Shostakovich’s Symphony No. 12 “The Year 1917” is dedicated to the memory of Vladimir Ilyich Lenin. His intention, as he described it, was to write a symphony depicting the life of Lenin, from youth to member of the new Soviet Society. In the first movement the cellos introduce the distinctive Lenin theme we hear running throughout the symphony in one form or another. Titled Revolutionary Petrograd, it begins with the lowest strings of cello and double bass and evolves into a triumph including tympani and bass drum. Very exciting indeed! The second movement is intended to portray Razliv, Lenin’s “hideout” near St. Petersburg and we hear very sombre music underpinned with a little menace. Typical of Shostakovich. The brief third movement, Aurora, is named after the Russian battle cruiser that began the October Revolution in 1917 by firing a single blank shot at the Winter Palace. The final movement, The Dawn of Humanity, depicting life after the revolution under the guidance of Lenin, its allusions to at least a dozen other well-known works making it a complex puzzle to decipher. As expected, it ends on an exultant note.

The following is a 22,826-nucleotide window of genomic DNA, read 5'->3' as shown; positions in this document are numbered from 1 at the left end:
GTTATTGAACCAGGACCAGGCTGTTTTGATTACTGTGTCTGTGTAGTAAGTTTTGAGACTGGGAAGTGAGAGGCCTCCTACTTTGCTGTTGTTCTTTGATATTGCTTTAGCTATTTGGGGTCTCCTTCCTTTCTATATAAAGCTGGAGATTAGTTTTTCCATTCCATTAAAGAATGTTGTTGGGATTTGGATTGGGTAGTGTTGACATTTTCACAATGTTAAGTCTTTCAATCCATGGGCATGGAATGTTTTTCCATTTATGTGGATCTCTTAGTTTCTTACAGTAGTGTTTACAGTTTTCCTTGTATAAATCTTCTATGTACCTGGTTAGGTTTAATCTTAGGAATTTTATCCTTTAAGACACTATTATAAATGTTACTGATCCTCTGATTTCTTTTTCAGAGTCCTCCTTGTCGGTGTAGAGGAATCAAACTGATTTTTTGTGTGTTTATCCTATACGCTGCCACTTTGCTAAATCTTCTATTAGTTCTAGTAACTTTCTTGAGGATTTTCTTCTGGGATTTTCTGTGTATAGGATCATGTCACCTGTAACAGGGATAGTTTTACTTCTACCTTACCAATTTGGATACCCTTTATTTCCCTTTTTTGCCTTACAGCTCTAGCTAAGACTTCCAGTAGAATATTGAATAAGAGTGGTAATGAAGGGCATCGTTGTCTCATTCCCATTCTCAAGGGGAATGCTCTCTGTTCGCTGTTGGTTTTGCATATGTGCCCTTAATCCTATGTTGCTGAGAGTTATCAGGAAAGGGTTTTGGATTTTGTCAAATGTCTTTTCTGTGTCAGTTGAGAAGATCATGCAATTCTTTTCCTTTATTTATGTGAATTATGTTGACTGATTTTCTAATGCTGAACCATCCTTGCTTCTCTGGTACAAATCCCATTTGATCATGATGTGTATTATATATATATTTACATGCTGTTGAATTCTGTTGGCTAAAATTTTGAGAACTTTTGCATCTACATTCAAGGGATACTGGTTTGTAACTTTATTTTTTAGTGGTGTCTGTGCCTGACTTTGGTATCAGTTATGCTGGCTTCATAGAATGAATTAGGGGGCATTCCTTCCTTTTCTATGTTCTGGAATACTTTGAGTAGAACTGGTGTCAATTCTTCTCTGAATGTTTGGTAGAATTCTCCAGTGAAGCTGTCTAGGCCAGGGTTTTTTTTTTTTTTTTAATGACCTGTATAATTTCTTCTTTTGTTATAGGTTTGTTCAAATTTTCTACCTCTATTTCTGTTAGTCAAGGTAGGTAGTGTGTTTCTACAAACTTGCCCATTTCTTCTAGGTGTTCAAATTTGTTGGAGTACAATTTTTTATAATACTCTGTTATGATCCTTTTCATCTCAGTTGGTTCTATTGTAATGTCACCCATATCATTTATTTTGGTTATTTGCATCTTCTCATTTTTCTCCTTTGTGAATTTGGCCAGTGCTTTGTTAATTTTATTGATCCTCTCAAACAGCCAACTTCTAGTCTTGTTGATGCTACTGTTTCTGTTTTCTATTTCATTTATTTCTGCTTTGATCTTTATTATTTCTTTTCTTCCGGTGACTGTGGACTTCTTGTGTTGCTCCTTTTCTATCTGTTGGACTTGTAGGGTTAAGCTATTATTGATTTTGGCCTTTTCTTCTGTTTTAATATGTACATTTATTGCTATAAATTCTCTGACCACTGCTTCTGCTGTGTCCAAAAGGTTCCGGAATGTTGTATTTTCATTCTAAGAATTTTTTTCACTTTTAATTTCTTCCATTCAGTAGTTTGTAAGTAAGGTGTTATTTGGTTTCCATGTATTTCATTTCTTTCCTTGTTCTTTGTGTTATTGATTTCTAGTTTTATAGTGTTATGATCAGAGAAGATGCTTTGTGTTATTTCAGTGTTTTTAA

The second work is the Symphony No.15 in A Major, Op.141. Written in 1971, in many ways this lighthearted work is his most enjoyable in my opinion. As the old saying goes, imitation is the sincerest form of flattery. This final symphony opens with quotes from the theme of The Lone Ranger (from Rossini’s William Tell) which he develops through the rest of the first movement. Many other quotes throughout the work are further orchestrated and developed by Shostakovich making this a most amusing 45 minutes. The BBC Philharmonic is in fine form under the direction of John Storgårds, who is firmly at home in this repertoire. The SACD sound is outstanding.